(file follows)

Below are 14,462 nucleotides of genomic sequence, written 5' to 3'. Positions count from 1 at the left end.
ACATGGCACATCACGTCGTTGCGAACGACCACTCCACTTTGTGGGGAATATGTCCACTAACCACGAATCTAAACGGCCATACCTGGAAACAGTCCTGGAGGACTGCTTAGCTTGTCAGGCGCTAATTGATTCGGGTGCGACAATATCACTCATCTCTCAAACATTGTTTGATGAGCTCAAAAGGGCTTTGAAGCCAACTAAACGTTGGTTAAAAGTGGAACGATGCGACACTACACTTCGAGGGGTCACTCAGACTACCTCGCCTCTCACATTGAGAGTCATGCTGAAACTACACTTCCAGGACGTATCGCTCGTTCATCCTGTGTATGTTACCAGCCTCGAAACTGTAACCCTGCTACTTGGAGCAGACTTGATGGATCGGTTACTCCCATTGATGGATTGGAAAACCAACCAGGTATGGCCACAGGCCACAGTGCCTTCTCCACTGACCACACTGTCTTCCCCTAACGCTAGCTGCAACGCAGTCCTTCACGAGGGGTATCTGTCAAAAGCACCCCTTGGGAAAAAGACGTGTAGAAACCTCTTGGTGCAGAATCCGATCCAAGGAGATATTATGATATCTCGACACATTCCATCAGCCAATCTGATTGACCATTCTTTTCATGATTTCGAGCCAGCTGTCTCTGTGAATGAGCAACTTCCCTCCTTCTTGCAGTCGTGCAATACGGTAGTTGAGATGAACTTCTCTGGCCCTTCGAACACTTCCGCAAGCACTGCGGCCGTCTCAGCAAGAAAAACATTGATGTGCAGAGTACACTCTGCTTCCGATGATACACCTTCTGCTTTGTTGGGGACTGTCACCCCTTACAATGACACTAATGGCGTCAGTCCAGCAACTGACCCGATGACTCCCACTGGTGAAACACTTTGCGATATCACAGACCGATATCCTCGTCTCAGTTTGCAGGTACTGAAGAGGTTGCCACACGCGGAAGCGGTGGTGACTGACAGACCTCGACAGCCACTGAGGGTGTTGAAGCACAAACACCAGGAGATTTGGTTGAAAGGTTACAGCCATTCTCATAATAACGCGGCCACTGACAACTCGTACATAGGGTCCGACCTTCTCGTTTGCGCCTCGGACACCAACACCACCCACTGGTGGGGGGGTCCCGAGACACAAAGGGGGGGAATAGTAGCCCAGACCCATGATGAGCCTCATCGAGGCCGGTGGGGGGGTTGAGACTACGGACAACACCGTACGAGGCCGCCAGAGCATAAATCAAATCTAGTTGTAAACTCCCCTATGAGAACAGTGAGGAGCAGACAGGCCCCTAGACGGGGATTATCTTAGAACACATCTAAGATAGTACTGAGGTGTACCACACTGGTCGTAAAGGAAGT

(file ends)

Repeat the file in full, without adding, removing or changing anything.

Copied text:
Below are 14,462 nucleotides of genomic sequence, written 5' to 3'. Positions count from 1 at the left end.
ACATGGCACATCACGTCGTTGCGAACGACCACTCCACTTTGTGGGGAATATGTCCACTAACCACGAATCTAAACGGCCATACCTGGAAACAGTCCTGGAGGACTGCTTAGCTTGTCAGGCGCTAATTGATTCGGGTGCGACAATATCACTCATCTCTCAAACATTGTTTGATGAGCTCAAAAGGGCTTTGAAGCCAACTAAACGTTGGTTAAAAGTGGAACGATGCGACACTACACTTCGAGGGGTCACTCAGACTACCTCGCCTCTCACATTGAGAGTCATGCTGAAACTACACTTCCAGGACGTATCGCTCGTTCATCCTGTGTATGTTACCAGCCTCGAAACTGTAACCCTGCTACTTGGAGCAGACTTGATGGATCGGTTACTCCCATTGATGGATTGGAAAACCAACCAGGTATGGCCACAGGCCACAGTGCCTTCTCCACTGACCACACTGTCTTCCCCTAACGCTAGCTGCAACGCAGTCCTTCACGAGGGGTATCTGTCAAAAGCACCCCTTGGGAAAAAGACGTGTAGAAACCTCTTGGTGCAGAATCCGATCCAAGGAGATATTATGATATCTCGACACATTCCATCAGCCAATCTGATTGACCATTCTTTTCATGATTTCGAGCCAGCTGTCTCTGTGAATGAGCAACTTCCCTCCTTCTTGCAGTCGTGCAATACGGTAGTTGAGATGAACTTCTCTGGCCCTTCGAACACTTCCGCAAGCACTGCGGCCGTCTCAGCAAGAAAAACATTGATGTGCAGAGTACACTCTGCTTCCGATGATACACCTTCTGCTTTGTTGGGGACTGTCACCCCTTACAATGACACTAATGGCGTCAGTCCAGCAACTGACCCGATGACTCCCACTGGTGAAACACTTTGCGATATCACAGACCGATATCCTCGTCTCAGTTTGCAGGTACTGAAGAGGTTGCCACACGCGGAAGCGGTGGTGACTGACAGACCTCGACAGCCACTGAGGGTGTTGAAGCACAAACACCAGGAGATTTGGTTGAAAGGTTACAGCCATTCTCATAATAACGCGGCCACTGACAACTCGTACATAGGGTCCGACCTTCTCGTTTGCGCCTCGGACACCAACACCACCCACTGGTGGGGGGGTCCCGAGACACAAAGGGGGGGAATAGTAGCCCAGACCCATGATGAGCCTCATCGAGGCCGGTGGGGGGGTTGAGACTACGGACAACACCGTACGAGGCCGCCAGAGCATAAATCAAATCTAGTTGTAAACTCCCCTATGAGAACAGTGAGGAGCAGACAGGCCCCTAGACGGGGATTATCTTAGAACACATCTAAGATAGTACTGAGGTGTACCACACTGGTCGTAAAGGAAGT